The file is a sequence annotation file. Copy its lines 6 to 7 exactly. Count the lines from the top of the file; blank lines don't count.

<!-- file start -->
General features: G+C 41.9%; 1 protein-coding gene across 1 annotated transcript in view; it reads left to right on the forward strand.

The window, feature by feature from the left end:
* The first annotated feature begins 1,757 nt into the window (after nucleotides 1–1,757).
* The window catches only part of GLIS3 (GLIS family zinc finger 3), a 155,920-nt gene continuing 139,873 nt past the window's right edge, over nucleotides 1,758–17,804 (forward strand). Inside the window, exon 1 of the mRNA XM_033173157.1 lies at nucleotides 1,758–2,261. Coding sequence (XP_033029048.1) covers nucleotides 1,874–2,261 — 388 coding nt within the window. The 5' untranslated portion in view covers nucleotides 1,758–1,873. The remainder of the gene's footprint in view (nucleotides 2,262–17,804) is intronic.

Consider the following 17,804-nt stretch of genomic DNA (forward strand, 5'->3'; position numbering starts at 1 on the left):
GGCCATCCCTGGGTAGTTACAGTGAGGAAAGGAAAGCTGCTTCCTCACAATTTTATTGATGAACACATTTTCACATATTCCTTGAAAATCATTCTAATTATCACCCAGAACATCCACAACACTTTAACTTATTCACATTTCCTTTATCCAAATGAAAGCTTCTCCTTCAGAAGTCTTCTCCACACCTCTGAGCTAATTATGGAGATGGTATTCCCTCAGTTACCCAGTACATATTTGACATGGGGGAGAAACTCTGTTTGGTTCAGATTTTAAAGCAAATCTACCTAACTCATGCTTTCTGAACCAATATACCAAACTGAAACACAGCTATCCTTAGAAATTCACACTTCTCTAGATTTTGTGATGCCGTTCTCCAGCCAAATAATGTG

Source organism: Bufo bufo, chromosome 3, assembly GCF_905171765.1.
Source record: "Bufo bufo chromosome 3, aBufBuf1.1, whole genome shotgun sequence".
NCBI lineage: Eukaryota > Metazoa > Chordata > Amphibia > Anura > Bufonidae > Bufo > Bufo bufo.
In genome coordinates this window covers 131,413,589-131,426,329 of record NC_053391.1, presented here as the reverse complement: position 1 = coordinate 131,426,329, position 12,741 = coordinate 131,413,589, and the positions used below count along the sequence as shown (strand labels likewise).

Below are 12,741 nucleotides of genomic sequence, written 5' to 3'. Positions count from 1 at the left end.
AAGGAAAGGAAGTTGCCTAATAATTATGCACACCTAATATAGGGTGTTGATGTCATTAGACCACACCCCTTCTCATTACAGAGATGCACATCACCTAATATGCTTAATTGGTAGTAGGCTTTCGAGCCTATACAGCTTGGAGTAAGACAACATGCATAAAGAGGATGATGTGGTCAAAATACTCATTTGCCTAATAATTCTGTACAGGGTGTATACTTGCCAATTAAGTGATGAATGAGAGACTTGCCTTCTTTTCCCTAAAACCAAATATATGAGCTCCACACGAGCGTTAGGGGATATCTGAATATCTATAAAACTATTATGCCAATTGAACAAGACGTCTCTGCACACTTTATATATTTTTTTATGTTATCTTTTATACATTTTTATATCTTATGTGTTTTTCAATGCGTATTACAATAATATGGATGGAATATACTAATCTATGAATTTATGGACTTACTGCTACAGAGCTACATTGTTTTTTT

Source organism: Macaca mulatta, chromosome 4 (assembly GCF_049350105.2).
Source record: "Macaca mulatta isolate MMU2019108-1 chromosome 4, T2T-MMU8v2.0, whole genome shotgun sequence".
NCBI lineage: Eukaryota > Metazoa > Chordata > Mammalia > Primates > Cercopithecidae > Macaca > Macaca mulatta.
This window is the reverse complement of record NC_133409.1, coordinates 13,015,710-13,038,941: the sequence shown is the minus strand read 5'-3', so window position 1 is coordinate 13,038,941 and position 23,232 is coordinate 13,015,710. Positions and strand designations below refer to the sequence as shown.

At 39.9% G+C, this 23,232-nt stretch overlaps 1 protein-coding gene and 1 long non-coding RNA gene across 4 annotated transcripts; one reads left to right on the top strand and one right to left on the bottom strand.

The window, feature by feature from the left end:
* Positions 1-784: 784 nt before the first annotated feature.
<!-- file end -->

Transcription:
GGCCATCCCTGGGTAGTTACAGTGAGGAAAGGAAAGCTGCTTCCTCACAATTTTATTGATGAACACATTTTCACATATTCCTTGAAAATCATTCTAATTATCACCCAGAACATCCACAACACTTTAACTTATTCACATTTCCTTTATCCAAATGAAAGCTTCTCCTTCAGAAGTCTTCTCCACACCTCTGAGCTAATTATGGAGATGGTATTCCCTCAGTTACCCAGTACATATTTGACATGGGGGAGAAACTCTGTTTGGTTCAGATTTTAAAGCAAATCTACCTAACTCATGCTTTCTGAACCAATATACCAAACTGAAACACAGCTATCCTTAGAAATTCACACTTCTCTAGATTTTGTGATGCCGTTCTCCAGCCAAATAATGTG

Source organism: Bufo bufo, chromosome 3, assembly GCF_905171765.1.